Dean describes Humphries as “the greatest creative talent to ever emerge from the antipodes”. I’m not sure anyone could mount a successful argument against that statement.

Those of us who came into contact with Humphries, as I was lucky enough to do on many occasions, knew him as a very smart, funny man but also as a kind, courteous human being who listened carefully. He had a prodigious memory for people he met and liked.

Some of the people Dean interviewed for the book include Bruce Beresford, who famously directed the film The Adventures of Barry McKenzie; the artist Tim Storrier who was a close friend and the creator of the most wonderful portrait of Humphries’ character Sir Les Patterson; author Kathy Lette who was a London neighbour; journalist and commentator Piers Ackerman; TV personality Ray Martin; comedian Steve Vizard and many others, all of whom paint a picture of a unique individual.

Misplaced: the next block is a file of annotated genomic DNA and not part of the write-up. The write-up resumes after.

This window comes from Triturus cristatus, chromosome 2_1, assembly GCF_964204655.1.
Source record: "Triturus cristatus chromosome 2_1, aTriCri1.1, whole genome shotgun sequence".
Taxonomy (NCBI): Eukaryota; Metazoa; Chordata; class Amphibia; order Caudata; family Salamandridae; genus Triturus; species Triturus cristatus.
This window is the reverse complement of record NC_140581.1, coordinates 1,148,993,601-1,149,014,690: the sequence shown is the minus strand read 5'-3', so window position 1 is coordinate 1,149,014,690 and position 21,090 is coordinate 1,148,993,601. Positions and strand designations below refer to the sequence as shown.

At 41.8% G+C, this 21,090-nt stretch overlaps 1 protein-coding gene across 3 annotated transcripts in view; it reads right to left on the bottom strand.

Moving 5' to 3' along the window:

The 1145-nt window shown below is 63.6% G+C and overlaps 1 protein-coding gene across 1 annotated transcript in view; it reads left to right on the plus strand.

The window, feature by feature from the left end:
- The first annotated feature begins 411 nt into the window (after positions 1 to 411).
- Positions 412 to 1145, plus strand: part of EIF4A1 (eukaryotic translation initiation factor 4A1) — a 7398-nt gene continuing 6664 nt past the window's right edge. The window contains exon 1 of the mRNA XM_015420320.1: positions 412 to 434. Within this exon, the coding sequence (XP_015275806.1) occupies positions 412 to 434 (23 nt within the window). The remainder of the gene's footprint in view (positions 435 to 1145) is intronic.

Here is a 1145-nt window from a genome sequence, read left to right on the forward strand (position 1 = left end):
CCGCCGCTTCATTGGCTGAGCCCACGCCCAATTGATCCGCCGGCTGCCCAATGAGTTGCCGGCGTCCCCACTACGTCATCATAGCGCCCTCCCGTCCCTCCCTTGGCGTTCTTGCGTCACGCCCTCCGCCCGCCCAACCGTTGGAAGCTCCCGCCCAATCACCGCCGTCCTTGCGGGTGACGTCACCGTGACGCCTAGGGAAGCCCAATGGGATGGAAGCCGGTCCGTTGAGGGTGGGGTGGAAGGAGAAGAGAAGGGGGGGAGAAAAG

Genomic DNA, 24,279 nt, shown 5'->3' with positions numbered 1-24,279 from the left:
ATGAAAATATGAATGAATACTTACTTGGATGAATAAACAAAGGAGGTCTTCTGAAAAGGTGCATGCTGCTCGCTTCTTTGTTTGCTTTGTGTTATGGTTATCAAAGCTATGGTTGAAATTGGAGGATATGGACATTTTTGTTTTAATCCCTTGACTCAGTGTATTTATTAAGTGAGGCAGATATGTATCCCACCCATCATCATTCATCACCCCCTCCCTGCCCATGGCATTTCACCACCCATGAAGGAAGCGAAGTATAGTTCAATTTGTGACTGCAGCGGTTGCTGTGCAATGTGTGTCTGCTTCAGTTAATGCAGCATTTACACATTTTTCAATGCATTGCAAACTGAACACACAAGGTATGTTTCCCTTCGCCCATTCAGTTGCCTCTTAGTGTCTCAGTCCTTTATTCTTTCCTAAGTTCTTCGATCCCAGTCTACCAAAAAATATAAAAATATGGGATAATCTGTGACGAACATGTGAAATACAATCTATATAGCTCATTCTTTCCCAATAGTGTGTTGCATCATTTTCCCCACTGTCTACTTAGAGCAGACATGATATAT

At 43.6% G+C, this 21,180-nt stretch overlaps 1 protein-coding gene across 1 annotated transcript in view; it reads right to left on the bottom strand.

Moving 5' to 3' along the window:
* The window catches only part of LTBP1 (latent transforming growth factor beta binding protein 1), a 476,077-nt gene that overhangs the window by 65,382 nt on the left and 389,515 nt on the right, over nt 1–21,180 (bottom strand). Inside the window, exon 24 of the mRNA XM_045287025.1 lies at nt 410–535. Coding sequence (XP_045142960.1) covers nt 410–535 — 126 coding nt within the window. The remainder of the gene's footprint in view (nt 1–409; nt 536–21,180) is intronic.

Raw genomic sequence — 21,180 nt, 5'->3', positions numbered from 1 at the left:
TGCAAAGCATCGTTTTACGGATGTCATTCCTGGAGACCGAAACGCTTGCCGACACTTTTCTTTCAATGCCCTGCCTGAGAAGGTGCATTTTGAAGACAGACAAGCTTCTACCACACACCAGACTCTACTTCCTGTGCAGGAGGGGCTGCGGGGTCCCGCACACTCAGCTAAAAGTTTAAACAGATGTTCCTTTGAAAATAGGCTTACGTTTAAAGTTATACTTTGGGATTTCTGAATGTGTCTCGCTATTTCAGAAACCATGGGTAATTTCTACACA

There’s a lovely chapter featuring historian Professor Ross Fitzgerald, a close friend. He and Humphries got sober together and Fitzgerald has the wonderful memory of playing a small role in the film The Adventures of Barry McKenzie.

“I was one of Bazza’s mates farewelling him at Sydney Airport on his first visit to England,” Fitzgerald recalls. In the end, it was a small role that was part of Australian entertainment history.

Fitzgerald was also at ground zero to witness the emergence of Sir Les. He accompanied Humphries to an RSL club in Sydney where Humphries was performing and recalls that Humphries disappeared for a few minutes.